But in both Spain and Belgium, what was the alternative? The two possibilities were talks or elections. When talks were exhausted they held elections. And if necessary, more talks and more elections. But the bottom line was always going back to the people to seek a fresh mandate. That should be the bottom line in Northern Ireland too. None of the parties in Northern Ireland are seeking the return of direct rule, yet the media spends more time musing about it than it does about elections. IMO, I think that feeds into cynicism about devolved government that is unhelpful.

  • Nat O’Connor

    I don’t know whether or not your prediction would come about, though it is plausible. But if the middle ground parties lose as many votes as you think, some of this will be from people not voting at all as opposed to voting for the DUP and SF, who would still not represent more than 40-45% of eligible voters between them. That leaves a lot of potential voters (including many young non-voters) to be reconciled with a other options in subsequent elections. The UUP-SDLP electoral compact did not work out well for them. So they and the others should try other strategies. Political experiments like NI21 were likewise unsuccessful, but it is only through elections that strategies can be tried out. And if both the DUP and SF strengthened their vote, that might embolden them to take the risks involved in entering government. I believe there are politicians in both camps who genuinely want to get on with governing.

  • T.E.Lawrence

    Mick Fealty nailed it in another post. NI Elections is a Political Party Millionaire Game. All parties outside the big two are financially on their hands and knees at the moment. More Quick Shock Local Elections will bury them !

  • The Saint

    I think Belgium have mandatory voting, I think it would be a good thing.

  • Kevin Breslin

    Nicholas White to comment

  • Kevin Breslin

    Apart from Margret Ann McKillop and the Palmers there has not been many high profile defections to the alternative parties though.

  • Brendan Heading

    I’m not much use as a pseopologist, but I’m not entirely sure I agree. The PTP system pushed tactical votes towards the bigger parties during the Westminister election. Those votes should mostly drift back under STV.

    I think the UUP are in serious trouble as there are not many reasons, outside tradition, for pro-union voters not to vote for the DUP anymore, not least because the UUP helpfully asked their own voters to do so. I think Alliance will hold its ground for the moment. It’s a different picture in nationalism and depends to what extent nationalists want support SF’s boycott strategy and what kind of alternative the SDLP offer. The initial signs, where Eastwood jumped to be the first out the gate to shut down Arlene Foster’s attempt at a compromise, are not promising.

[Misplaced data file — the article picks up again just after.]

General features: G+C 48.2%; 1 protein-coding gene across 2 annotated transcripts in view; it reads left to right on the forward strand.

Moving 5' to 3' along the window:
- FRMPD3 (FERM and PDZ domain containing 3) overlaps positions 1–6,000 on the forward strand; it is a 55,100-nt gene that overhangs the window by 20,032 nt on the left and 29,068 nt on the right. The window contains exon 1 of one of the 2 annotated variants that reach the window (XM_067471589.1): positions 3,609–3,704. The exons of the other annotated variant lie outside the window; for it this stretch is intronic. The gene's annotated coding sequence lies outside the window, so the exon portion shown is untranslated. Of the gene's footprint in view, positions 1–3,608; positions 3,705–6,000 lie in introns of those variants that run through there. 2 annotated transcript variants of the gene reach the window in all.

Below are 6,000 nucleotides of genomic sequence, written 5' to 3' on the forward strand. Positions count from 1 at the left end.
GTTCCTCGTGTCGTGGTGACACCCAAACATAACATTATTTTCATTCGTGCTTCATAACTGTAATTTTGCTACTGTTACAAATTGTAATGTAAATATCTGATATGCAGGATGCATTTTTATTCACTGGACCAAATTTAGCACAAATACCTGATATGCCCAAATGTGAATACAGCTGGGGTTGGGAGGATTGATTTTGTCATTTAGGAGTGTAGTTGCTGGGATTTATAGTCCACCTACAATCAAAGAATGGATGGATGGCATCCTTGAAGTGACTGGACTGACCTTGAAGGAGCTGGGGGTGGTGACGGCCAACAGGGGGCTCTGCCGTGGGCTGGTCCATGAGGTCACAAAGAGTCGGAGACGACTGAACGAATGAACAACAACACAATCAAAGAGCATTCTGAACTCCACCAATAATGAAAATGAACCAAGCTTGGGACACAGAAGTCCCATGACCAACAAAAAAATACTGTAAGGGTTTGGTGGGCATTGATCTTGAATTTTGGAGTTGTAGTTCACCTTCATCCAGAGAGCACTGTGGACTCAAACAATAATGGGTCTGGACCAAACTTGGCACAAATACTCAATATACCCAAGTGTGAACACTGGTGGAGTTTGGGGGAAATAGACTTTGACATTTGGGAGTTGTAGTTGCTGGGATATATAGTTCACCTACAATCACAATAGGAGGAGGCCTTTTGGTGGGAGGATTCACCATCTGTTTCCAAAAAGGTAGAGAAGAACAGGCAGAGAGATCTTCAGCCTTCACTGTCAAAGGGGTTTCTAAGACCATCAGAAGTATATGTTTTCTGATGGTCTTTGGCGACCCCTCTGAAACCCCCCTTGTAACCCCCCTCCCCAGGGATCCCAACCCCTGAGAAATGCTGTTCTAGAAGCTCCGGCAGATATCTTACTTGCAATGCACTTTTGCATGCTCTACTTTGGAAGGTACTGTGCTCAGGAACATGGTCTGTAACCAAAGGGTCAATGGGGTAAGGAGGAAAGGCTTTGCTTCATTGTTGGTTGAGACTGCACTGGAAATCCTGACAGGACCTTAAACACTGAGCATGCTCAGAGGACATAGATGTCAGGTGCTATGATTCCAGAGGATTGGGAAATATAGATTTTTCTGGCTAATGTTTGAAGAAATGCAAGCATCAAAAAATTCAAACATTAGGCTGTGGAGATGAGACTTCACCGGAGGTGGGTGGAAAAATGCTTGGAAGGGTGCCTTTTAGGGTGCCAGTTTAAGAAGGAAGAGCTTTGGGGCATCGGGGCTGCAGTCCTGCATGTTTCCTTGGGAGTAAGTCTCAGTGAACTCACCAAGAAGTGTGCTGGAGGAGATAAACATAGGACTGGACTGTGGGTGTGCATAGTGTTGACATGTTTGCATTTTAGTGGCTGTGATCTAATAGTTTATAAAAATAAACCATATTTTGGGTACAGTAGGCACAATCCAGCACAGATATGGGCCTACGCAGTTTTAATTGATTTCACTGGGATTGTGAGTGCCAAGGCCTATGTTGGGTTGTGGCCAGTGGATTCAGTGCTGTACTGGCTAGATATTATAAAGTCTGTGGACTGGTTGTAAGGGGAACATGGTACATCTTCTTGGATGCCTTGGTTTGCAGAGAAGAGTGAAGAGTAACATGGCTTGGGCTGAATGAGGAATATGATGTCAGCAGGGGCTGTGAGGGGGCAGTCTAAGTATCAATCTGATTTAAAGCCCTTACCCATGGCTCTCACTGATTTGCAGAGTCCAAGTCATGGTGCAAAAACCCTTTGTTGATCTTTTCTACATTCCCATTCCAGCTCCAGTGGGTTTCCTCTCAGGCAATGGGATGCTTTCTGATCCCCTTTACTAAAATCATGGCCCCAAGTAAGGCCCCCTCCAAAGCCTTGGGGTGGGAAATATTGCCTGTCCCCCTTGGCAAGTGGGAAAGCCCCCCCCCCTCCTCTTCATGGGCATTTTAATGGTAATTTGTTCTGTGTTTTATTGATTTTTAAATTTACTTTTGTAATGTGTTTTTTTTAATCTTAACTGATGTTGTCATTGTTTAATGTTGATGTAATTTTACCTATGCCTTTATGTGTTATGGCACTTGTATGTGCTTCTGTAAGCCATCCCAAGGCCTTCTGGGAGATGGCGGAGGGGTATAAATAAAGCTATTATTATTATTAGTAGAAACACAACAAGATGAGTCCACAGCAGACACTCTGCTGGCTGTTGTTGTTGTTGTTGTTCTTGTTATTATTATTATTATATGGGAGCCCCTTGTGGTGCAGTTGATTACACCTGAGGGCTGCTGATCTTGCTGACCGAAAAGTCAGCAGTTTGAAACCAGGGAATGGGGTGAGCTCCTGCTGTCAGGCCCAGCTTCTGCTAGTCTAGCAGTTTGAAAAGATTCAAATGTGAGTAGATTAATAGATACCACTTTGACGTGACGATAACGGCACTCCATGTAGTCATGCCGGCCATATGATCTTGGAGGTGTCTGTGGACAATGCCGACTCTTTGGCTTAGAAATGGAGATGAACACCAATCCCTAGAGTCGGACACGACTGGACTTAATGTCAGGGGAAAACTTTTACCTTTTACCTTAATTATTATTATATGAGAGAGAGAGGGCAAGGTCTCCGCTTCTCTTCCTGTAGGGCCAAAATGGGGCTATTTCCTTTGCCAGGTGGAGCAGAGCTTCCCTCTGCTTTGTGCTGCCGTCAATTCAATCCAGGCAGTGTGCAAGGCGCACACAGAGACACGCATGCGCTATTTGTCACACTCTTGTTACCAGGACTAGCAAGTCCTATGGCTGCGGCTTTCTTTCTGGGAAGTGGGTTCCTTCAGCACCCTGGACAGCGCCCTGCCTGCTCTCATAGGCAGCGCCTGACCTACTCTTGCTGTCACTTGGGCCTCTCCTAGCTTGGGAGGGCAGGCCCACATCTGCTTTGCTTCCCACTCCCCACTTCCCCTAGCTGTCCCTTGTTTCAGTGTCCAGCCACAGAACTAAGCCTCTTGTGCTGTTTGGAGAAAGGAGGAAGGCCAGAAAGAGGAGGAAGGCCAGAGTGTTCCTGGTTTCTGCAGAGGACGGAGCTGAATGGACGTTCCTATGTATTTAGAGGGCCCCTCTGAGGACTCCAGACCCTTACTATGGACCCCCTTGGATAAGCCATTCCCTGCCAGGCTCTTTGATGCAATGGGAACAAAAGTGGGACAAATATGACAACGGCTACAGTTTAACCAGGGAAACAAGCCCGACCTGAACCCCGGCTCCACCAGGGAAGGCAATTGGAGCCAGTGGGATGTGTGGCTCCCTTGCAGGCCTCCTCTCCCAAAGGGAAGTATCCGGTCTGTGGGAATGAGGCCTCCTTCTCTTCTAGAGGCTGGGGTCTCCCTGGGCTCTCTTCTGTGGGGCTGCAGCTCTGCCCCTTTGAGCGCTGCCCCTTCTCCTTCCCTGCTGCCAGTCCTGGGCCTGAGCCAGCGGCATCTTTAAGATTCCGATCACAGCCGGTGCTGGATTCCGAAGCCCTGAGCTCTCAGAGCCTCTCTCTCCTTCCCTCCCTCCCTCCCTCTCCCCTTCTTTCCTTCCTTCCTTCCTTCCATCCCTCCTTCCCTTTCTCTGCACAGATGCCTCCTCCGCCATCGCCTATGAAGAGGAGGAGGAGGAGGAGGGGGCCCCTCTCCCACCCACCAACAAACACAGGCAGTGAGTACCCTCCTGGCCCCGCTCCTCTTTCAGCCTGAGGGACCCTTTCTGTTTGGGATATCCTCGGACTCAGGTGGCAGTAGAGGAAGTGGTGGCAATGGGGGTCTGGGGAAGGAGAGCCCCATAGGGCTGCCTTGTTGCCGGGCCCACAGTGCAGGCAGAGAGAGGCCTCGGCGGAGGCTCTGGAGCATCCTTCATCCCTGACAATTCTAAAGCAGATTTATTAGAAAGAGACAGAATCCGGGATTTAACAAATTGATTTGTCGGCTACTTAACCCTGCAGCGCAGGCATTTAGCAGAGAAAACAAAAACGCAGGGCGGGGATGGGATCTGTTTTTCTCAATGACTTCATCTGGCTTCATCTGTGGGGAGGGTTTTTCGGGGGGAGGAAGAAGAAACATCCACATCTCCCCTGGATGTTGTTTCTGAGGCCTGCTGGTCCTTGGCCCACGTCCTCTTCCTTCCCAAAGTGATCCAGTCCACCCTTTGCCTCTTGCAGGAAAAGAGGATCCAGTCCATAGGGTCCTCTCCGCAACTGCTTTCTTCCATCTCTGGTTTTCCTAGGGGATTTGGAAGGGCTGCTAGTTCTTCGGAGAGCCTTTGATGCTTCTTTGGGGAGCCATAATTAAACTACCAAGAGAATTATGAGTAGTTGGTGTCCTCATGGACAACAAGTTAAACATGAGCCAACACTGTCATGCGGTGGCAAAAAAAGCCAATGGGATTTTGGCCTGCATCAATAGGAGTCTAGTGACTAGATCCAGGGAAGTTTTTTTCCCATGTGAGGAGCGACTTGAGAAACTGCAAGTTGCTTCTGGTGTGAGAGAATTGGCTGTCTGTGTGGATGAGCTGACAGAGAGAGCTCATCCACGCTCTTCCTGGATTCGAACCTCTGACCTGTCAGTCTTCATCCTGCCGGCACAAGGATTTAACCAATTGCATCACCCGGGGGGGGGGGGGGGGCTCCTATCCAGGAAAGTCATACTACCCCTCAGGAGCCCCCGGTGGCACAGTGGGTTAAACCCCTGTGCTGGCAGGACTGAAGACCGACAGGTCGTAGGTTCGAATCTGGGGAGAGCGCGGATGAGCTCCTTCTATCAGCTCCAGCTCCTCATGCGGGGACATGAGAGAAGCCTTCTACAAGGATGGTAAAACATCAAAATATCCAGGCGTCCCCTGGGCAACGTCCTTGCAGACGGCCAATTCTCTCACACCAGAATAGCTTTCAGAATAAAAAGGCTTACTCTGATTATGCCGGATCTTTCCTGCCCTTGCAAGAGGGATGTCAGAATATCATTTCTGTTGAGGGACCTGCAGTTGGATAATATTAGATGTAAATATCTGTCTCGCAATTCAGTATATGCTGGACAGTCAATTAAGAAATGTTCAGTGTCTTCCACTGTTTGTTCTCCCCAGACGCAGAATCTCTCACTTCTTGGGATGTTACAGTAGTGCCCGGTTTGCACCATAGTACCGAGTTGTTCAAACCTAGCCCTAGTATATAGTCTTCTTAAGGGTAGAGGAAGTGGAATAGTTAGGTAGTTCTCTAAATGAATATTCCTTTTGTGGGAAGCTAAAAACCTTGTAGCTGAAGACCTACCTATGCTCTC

Another effect to consider is the effect of losing Westminster seats. In the past, when the assembly shut down, the SDLP and UUP had income from Westminster to keep their party machines in operation and help employ a few party staff. With that income gone, and if the Assembly gets shut, those two parties will have serious funding problems. The same applies to Alliance and the Greens, albeit to a lesser extent as those parties have long had to make do with not having parliamentary seats. For all the goodwill in the world politicians have to eat, and they’ll end up drifting out of politics if they are unable to make a living from it.

  • Kevin Breslin

    UUP-SDLP pact was worth around 2 seats a piece to them, so I disagree.

  • Neiltoo

    So how far does one go back in history before the borders of a state are legitimate?

  • eamoncorbett

    You’re not forgetting the general public here Nat, they are the ones most inconvenienced by elections , the more frequent the smaller turnout in general but with some exceptions. The same protagonists with the same attitudes generally win largely due to the constitutional set up .
    Fix the constitutional crisis that overshadows everything, then hold elections.

  • sparrow

    Or put another way, how long before the people of Ireland forget that their country is illegally partitioned and give up trying for reunification? I wouldn’t hold my breath waiting for that one. This is the place where 1690 is still celebrated every year, where GAA clubs are still named in honour of United Irishmen. Something that happened 90 odd years ago is just like yesterday.

  • Nat O’Connor

    Unfortunately, the only ‘fix’ for the constitutional crisis is time and effort, and I don’t think we should postpone elections as they are part of the long-term solution, as they were in the Netherlands and other places I mention above. I don’t agree that ‘The same protagonists with the same attitudes generally win largely due to the constitutional set up’. If you look back at the six Assembly elections, there is actually a lot of variation in what vote share each party received. Also, a lot of younger people have come of voting age and older people have passed on during this period. I’m also not sure that people generally find voting to be an inconvenience, although some people don’t like the campaign period with the posters and doorstep canvassing. But we’d expect some negative reaction to elections given that a third of adults don’t vote, some of whom have opted out of politics completely. Yet a majority of people do vote and presumably regard the right or duty of voting as more important than any inconvenience. I’d be more worried about the number of young people who don’t vote, as it is their future being decided (but that concern exists across the democratic world).